A new survey of 1,473 agents found that the UK is leading the way in terms of agent expectations, with 82% believing they will place more students there than last year.
Over half of respondents said they would send “significantly more” students to the UK (compared to the 31% that said “slightly more”), while only 29% indicated the same for the US and Australia.
But the majority of the agents surveyed still expect to send more students to universities in the US, Australia and Canada in 2022/23 than they did in the 2021/22 academic year.
The survey, conducted by pathway provider and university partnerships company INTO, also found that the average annual household income of students enquiring about study abroad was between US$40,000-60,000 globally, but was lower in South Asia, the Middle East and Africa.
“With recent strong student number growth coming from South Asia and Africa, institutions with a strong value proposition are best placed for taking advantage of the big opportunities for volume growth,” the report concluded.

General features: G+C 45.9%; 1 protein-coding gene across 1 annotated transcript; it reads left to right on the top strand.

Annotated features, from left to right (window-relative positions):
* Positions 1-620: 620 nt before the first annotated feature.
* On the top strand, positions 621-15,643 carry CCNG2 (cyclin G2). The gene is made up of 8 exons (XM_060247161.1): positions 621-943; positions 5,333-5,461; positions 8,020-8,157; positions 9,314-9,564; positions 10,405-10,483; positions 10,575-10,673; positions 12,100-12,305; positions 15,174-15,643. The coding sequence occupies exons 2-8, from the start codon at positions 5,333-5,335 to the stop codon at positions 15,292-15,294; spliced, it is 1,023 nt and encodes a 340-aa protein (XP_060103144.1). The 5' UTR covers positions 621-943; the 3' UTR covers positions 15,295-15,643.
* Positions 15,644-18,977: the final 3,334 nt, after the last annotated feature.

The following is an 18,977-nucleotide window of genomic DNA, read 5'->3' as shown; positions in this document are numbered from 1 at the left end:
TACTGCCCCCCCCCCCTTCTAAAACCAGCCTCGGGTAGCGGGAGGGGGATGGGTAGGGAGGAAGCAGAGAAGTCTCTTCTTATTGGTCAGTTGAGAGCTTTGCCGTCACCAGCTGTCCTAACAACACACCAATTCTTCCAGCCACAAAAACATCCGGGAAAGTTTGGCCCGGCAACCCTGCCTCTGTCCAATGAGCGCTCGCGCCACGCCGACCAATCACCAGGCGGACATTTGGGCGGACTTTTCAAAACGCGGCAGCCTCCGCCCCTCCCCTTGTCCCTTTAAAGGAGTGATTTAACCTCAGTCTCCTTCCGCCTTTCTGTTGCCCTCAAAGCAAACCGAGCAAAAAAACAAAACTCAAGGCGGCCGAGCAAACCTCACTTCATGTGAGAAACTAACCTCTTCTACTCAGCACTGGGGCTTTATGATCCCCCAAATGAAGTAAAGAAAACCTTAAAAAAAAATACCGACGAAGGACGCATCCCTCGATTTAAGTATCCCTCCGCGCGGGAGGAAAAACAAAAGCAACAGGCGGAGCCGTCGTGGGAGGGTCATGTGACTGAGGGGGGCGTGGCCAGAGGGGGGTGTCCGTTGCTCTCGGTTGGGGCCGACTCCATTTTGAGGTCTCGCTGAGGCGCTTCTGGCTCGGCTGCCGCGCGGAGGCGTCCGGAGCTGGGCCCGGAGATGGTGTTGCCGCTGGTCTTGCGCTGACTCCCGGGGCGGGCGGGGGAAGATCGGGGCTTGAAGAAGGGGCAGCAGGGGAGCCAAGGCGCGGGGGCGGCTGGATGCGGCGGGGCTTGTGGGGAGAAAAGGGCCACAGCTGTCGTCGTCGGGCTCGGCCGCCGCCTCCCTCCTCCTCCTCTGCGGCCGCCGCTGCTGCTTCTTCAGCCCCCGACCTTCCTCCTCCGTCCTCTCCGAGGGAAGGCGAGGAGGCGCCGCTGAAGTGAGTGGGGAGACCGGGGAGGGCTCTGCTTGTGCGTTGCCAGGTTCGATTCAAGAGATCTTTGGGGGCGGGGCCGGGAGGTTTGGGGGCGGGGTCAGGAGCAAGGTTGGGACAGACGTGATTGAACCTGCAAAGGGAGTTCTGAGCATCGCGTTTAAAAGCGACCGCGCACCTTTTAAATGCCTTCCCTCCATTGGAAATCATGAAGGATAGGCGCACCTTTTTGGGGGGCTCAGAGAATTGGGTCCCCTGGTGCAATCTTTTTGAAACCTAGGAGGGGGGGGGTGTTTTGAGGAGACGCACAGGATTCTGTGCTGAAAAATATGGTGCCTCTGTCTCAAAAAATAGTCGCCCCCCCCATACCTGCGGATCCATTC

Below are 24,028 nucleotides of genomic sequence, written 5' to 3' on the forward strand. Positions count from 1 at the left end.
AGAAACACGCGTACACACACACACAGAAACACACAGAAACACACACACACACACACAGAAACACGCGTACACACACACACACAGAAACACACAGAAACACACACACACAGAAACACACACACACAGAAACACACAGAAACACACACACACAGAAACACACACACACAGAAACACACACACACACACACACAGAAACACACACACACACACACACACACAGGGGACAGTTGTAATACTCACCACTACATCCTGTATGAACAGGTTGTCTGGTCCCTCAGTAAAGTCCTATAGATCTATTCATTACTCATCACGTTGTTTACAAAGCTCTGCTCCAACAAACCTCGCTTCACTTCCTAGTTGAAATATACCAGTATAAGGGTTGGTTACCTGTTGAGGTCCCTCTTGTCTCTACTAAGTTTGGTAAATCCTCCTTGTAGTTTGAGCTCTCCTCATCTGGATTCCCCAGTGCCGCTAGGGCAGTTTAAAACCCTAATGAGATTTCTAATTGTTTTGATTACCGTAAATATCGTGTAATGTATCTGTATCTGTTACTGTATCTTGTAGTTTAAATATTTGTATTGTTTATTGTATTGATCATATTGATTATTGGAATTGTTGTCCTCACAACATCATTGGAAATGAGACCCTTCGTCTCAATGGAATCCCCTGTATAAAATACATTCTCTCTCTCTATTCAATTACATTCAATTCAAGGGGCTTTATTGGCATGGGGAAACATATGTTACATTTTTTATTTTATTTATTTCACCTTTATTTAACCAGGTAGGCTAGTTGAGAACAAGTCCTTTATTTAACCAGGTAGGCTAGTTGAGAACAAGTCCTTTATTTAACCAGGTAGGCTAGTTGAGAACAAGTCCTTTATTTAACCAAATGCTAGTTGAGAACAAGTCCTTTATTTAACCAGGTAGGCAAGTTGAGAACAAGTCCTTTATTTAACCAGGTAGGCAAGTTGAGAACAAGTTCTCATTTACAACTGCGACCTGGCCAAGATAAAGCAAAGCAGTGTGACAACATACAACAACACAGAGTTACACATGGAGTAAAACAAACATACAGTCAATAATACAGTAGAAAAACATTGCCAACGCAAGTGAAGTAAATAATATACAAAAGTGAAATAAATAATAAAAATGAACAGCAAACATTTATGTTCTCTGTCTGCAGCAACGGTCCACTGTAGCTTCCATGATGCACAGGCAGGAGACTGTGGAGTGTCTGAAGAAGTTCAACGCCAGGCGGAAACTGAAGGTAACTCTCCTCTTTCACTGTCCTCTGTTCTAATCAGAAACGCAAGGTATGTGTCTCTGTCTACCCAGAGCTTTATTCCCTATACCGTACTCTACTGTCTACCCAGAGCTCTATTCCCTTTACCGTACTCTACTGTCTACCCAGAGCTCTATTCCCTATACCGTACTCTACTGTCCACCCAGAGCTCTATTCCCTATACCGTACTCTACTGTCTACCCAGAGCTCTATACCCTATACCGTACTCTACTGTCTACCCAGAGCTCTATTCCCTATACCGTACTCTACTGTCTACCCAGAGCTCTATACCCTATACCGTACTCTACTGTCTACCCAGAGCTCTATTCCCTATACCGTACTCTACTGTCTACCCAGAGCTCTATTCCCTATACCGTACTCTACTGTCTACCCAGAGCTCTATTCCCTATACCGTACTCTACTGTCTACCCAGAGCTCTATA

Access to better quality education and better employment prospects were the key drivers for studying abroad according to agents – a result consistent with previous surveys.
“Employability has emerged as one of the most significant drivers for study abroad aspirants”
However there was a 12% drop from last year in the number of Chinese agents who named “post-study work after graduation” as a key motivating factor which, the report notes, “reflects a long-term decline in Chinese students staying abroad post-study”.
INTO chief executive Olivia Streatfeild said the findings indicated “the green shoots of recovery”.
“Employability has emerged as one of the most significant drivers for study abroad aspirants today,” Streatfeild continued.
“To ensure they get the return on investment they deserve, we must deliver programs that give them the career head start they need to succeed.”
The agents involved in the survey represented 80 countries with 30% of respondents from China and 25% from East Asia.